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8 tips to help you keep track of your budget

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As part of your Product Owner / Manager activities, you may need to follow a budget dedicated to your product. Depending on your experience or your training, the task will turn out to be more or less easy …  There are, however, some tips that will make your job easier and help you feel more comfortable and waste less time on this topic. 


Easily accessible data 

The source data of your budget monitoring (budget, budget used up, etc.) should preferably be easily accessible, so as not to unduly complicate the generation of reports and monitoring.

1. Use the tools at your disposal

If your department/business has a monitoring tool or a BI tool, it is best to play along and really make it your own. In fact, the data you complete will already be formatted according to your company criteria and will no longer require reprocessing.

2. Avoid duplicating sources

If you must go through intermediate tables to carry out your reporting, it is preferable to avoid multiplying the sources. If you need to use Excel, it is better to import your data and process it in the same file, through a database and different tabs or crosstabs. This will avoid errors linked to the multiplication of reports. If necessary, you can use versions of the reports in frozen format (PDF) without editing the source table. This will allow you to measure changes without losing your initial data.

Reliability for peace of mind

You can set up protocols that will allow you to check the reliability of your budget, monitoring data in real-time. This will prevent you from a proper cold sweat!

3. Favor exports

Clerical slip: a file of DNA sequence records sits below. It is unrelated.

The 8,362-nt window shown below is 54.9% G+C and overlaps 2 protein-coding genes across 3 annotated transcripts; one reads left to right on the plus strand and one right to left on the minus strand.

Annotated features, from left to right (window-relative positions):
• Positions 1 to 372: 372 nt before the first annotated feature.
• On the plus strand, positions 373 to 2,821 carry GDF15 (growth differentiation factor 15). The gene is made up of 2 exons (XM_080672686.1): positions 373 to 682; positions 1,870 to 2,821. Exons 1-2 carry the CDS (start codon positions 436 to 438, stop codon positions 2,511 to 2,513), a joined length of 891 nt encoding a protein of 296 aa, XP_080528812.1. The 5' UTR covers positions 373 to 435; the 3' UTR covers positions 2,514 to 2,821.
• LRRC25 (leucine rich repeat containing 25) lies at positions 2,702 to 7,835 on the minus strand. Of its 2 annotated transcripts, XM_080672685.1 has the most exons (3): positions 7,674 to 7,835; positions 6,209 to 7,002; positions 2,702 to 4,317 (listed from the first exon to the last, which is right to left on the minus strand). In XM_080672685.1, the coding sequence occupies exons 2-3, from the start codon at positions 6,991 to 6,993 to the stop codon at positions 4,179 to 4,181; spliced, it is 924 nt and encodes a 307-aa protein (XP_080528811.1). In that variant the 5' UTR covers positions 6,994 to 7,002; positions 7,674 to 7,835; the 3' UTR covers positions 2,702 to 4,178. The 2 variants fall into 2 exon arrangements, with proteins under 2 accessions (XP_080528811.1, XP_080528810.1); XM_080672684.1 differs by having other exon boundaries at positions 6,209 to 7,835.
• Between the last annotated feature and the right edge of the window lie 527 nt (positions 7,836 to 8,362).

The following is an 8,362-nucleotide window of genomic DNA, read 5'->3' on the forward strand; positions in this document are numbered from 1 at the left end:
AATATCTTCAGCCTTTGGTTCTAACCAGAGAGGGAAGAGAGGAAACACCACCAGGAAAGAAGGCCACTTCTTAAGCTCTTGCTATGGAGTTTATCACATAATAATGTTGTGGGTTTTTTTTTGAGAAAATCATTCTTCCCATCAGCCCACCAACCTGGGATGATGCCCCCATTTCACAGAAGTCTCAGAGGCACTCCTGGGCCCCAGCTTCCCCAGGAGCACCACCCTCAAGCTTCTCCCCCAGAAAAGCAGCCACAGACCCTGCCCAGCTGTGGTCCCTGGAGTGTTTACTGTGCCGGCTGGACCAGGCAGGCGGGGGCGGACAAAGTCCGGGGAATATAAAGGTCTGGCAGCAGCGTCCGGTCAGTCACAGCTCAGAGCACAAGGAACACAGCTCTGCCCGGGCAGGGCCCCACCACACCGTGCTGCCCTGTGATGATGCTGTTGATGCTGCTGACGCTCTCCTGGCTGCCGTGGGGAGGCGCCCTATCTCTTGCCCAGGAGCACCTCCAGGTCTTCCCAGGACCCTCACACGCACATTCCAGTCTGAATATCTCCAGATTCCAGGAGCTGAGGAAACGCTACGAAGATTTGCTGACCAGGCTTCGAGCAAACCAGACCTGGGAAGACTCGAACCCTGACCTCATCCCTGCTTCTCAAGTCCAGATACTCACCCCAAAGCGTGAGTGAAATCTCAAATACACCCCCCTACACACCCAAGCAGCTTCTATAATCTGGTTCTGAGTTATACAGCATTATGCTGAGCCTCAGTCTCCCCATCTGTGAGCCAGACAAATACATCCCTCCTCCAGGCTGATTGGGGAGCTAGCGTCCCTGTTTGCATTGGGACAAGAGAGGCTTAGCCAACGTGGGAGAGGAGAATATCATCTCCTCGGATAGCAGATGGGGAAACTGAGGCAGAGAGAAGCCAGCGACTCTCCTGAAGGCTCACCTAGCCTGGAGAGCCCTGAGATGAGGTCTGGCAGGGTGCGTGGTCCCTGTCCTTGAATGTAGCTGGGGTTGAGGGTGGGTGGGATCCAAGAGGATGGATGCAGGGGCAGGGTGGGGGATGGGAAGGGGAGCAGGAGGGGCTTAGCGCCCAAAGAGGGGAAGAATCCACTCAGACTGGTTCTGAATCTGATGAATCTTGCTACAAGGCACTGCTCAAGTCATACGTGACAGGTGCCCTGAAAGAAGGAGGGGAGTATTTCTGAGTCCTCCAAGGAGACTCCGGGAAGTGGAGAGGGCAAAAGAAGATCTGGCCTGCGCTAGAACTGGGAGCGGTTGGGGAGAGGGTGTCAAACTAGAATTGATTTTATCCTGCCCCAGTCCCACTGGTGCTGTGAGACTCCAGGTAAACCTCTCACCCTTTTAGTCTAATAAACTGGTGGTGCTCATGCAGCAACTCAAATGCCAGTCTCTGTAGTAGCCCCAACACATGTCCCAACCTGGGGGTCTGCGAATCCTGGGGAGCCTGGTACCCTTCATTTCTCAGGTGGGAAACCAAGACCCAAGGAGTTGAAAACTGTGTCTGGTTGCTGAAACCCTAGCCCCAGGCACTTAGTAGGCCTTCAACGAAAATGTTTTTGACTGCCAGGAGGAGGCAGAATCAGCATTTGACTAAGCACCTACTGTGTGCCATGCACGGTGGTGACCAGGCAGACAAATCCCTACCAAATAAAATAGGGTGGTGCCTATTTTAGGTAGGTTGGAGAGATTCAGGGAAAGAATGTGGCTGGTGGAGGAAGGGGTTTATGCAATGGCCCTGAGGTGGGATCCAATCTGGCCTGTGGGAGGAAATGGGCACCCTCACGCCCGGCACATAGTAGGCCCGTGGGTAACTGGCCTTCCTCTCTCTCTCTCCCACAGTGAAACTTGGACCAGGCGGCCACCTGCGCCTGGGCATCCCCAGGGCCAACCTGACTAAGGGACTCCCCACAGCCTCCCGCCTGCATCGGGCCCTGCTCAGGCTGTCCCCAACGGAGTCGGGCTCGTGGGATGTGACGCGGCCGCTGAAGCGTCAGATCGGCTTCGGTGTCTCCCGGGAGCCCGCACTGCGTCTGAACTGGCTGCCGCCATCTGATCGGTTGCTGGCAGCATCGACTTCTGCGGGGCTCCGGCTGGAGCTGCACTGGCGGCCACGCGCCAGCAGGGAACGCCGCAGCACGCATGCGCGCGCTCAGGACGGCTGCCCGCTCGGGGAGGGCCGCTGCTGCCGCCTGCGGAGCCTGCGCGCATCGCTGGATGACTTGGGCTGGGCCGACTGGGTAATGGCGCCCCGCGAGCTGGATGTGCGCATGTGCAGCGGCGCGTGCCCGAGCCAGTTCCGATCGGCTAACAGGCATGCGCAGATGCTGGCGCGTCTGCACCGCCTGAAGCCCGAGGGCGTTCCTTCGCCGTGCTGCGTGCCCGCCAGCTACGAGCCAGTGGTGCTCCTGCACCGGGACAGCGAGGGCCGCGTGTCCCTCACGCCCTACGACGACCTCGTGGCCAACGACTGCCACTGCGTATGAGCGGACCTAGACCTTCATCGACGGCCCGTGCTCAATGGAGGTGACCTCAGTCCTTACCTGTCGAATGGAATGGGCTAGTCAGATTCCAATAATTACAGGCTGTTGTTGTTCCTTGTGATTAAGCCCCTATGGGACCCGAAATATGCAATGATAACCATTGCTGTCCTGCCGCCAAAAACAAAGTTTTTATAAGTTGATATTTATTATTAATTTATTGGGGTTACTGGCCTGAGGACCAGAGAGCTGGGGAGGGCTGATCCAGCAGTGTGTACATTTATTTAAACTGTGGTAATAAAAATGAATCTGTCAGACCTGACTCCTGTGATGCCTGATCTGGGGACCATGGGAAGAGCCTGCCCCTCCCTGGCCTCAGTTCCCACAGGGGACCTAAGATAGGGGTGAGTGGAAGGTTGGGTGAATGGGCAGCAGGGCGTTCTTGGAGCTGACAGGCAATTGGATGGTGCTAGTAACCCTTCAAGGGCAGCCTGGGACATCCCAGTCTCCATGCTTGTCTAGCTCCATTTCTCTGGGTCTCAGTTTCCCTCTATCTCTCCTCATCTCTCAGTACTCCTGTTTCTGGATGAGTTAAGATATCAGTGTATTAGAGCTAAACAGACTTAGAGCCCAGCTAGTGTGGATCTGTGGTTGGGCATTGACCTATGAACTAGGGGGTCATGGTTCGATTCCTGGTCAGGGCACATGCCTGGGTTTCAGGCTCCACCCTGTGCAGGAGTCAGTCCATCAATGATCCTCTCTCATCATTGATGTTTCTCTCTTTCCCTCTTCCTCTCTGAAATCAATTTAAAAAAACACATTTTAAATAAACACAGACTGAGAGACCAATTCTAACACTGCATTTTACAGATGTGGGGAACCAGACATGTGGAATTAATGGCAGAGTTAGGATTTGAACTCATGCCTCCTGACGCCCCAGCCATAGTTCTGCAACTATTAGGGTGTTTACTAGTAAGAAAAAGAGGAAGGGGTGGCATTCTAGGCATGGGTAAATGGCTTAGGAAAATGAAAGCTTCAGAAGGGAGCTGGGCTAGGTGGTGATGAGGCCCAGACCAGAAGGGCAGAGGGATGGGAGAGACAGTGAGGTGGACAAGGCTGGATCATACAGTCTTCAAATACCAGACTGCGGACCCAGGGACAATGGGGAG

If you need to use data from one or several external sources, try to favor exports over manual completion. A small mishap can happen very quickly; you might as well prevent it!

4. Set up self-checks

If you need to use Excel, you can set up self-checks (checksum calculations for example) that will allow you to avoid calculation errors related to changes in the table. In the blink of an eye, you can be sure your formulas are always correct.

Clean analytics

Sometimes the business analytics set up by your department are too generic and don’t allow you to closely track your budget. Often there is a lack of detailed expenditure typologies and no tracking per product or per team.

5. Create your own analytics

If possible, integrate your product-specific analytics into the tool/budget (type of expense, product phases, etc.). This will prevent you from adding this data manually to your tracking. If this is not possible, integrate these analytics directly into your Excel database. Your reports can easily be broken down to a more detailed level and this will allow you to keep consistency with the company’s analytics.

6. Update it

Update your analytics regularly so you do not overload your database. If a piece of data in your analytics is no longer relevant, do not delete it, as it is linked to your budgetary history. Ideally, you can rename it or integrate it into new, more relevant, analytics.

Regular forecasts

Outside of the business review phases, feel free to update your budget projections for subsequent periods as the current situation evolves. This will allow you to anticipate any discrepancies and will save you from long update sessions.

7. Track your discrepancies at a fine level

A budget gap is not necessarily a problem because needs and situations change from the budget initialization period. However, regularly monitoring your discrepancies at a fairly fine level (your own analytics) will allow you to manage your activity more calmly, to prioritize more effectively and to explain these discrepancies more easily.

8. Anticipate the future

Depending on the evolution of your backlog and your roadmap, do not hesitate to integrate in real time the adjustments to your needs by means of a provisional budget. This will allow you to anticipate the bottlenecks and the strategic choices to be made. As a result, it will also save you a lot of forecasting at each stage of the review.


We hope that these tips are bringing light to this topic that may seem overwhelming sometimes. Indeed, this one is not always our favorite one but nevertheless very necessary.

Written by Sandrin Baron

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